Adapted from an article that appeared in “Carnegie Magazine” and the “Frank Lloyd Wright Quarterly” by Richard Cleary, Associate Professor of Architecture at the College of Fine Arts at Carnegie Mellon University.
On a visit in 1951 to Taliesin West, Frank Lloyd Wright’s home and studio near Scottsdale, Arizona, Aaron Green mentioned that he was planning to relocate his architectural practice to San Francisco. To his surprise, Wright suggested a joint venture.
Wright had good reason for wanting to establish a satellite office in the area. He had several houses and a store in various stages of planning or completion, and prospects were favorable for obtaining more work, including a bridge across San Francisco Bay. A local base staffed by a skilled associate would facilitate matters. For Green, the association offered a way to formalize his relationship with Wright while continuing to develop his independent practice.
On one of Wright’s subsequent trips to San Francisco, Green showed him office space recently vacated by another former member of the Taliesin Fellowship, Frederick Langhorst. Located at 319 Grant Avenue near the gateway to Chinatown, the modest, four-story building, still extant, offered easy access to Wright’s habitual hotel, the St. Francis, and to one of his recent works, the V.C, Morris Gift Shop (1949). Wright, who maintained a proprietary interest in his buildings long after their completion, liked to visit the shop and “correct” any displays or arrangements of furnishings that conflicted with his vision of the store.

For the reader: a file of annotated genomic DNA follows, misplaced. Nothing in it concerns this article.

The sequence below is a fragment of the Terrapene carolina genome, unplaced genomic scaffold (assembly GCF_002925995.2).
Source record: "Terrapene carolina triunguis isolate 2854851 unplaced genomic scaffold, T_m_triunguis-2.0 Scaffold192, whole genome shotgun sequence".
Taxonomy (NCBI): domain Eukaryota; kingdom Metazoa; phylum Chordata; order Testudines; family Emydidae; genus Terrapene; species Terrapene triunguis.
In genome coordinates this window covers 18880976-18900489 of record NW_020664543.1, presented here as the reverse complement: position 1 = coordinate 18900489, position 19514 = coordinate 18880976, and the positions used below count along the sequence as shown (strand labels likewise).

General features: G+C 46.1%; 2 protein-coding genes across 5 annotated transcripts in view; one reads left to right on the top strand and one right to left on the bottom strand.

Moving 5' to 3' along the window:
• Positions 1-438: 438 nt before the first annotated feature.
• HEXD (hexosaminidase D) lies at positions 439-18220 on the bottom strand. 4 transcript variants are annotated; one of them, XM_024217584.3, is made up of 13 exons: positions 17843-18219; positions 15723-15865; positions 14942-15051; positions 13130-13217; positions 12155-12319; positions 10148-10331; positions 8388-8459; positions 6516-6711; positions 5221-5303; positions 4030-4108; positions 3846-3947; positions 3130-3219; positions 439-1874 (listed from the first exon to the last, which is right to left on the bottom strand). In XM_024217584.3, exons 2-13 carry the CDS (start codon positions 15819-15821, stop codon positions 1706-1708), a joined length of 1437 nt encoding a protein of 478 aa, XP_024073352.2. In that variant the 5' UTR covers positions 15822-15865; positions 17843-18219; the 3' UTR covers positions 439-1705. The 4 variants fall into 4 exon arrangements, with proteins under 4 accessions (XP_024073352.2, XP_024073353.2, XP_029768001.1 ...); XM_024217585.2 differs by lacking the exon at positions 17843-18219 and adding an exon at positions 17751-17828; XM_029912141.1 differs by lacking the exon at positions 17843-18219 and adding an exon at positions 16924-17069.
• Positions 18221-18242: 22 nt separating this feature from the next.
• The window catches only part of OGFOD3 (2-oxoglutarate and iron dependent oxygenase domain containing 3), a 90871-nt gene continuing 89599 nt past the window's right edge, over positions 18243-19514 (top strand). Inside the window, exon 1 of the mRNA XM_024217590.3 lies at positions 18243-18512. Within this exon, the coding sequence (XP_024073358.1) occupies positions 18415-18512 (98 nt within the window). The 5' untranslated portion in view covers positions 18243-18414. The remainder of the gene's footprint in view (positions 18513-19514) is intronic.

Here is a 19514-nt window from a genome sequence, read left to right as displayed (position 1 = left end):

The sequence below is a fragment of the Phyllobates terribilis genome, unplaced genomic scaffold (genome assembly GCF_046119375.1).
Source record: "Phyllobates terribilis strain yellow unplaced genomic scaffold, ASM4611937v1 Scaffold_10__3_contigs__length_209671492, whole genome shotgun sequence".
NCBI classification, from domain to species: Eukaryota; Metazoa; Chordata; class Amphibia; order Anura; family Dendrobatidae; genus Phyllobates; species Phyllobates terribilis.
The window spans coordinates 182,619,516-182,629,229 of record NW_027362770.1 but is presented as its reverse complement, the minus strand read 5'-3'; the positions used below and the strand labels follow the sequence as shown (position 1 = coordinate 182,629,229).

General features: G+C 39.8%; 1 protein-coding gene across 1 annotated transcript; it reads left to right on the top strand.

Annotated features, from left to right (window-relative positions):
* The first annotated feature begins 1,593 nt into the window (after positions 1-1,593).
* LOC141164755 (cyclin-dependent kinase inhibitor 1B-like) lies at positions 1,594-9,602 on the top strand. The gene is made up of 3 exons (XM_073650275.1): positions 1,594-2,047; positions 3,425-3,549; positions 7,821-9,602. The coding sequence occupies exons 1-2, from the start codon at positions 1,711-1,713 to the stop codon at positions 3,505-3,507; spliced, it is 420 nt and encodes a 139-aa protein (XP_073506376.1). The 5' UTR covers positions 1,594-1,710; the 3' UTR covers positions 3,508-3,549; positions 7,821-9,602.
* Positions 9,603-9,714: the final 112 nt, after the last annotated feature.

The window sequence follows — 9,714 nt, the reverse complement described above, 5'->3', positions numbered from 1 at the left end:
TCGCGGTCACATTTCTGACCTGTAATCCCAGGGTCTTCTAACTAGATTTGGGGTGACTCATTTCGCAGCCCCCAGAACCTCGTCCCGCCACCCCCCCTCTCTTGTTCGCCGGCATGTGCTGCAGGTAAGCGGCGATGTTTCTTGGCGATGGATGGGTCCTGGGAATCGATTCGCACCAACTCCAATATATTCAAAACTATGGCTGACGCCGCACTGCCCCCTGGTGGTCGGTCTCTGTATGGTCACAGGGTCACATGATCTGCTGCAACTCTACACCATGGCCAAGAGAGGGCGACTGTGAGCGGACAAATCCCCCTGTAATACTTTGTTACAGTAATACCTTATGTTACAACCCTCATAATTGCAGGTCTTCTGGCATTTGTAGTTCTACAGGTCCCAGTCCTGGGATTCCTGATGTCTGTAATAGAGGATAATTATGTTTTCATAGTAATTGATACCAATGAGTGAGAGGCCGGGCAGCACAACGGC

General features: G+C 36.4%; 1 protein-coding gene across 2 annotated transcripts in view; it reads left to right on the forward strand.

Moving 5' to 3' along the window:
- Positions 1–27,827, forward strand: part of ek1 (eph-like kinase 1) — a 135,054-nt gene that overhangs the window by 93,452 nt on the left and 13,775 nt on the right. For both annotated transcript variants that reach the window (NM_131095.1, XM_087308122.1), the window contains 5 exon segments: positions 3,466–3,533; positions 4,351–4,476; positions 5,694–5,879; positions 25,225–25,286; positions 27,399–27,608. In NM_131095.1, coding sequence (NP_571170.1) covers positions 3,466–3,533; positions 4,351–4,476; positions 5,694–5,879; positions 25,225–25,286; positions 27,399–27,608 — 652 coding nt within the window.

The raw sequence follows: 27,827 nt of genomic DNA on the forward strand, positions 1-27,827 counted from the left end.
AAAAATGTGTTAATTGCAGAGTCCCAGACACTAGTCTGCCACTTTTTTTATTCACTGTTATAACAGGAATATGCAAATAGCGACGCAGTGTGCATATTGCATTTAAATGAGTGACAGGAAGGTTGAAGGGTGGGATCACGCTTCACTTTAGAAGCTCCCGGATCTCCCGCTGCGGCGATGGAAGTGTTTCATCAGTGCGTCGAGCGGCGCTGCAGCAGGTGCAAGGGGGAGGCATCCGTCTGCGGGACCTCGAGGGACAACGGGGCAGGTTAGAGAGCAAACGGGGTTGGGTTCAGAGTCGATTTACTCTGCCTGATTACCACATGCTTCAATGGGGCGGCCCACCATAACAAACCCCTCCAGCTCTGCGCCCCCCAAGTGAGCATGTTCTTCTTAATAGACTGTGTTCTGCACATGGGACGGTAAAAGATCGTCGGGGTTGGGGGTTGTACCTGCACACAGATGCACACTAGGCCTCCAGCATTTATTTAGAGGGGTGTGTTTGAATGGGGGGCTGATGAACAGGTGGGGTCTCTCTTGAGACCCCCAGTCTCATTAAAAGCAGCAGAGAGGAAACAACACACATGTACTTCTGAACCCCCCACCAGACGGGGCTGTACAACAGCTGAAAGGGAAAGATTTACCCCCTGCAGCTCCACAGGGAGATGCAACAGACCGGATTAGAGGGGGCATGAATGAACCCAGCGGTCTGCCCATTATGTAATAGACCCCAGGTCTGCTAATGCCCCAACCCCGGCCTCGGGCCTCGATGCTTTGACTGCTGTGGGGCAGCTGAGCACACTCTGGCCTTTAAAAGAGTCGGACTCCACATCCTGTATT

The available space in the Grant Avenue building constituted the second floor and featured large windows facing the street. Wright approved it and described to Green how it should be reconfigured as their office. Green translated these ideas into a drawing which he sent to Wright, who added comments and sketched revisions, which Green followed carefully. Green and another Taliesin fellow did the construction themselves.
Wright used the office as his San Francisco base until his death in 1959. Subsequently, it was occupied by Green and as a San Francisco address for the Frank Lloyd Wright Foundation. It was maintained by Green, who expanded his office to the building’s third and fourth floors. In 1988, Green dismantled and sold the office to the Domino’s Center for Architecture and Design in Ann Arbor, Michigan. Changed priorities made it possible for The Heinz Architectural Center to acquire the office in 1992.
West Coast Field Office for Frank Lloyd Wright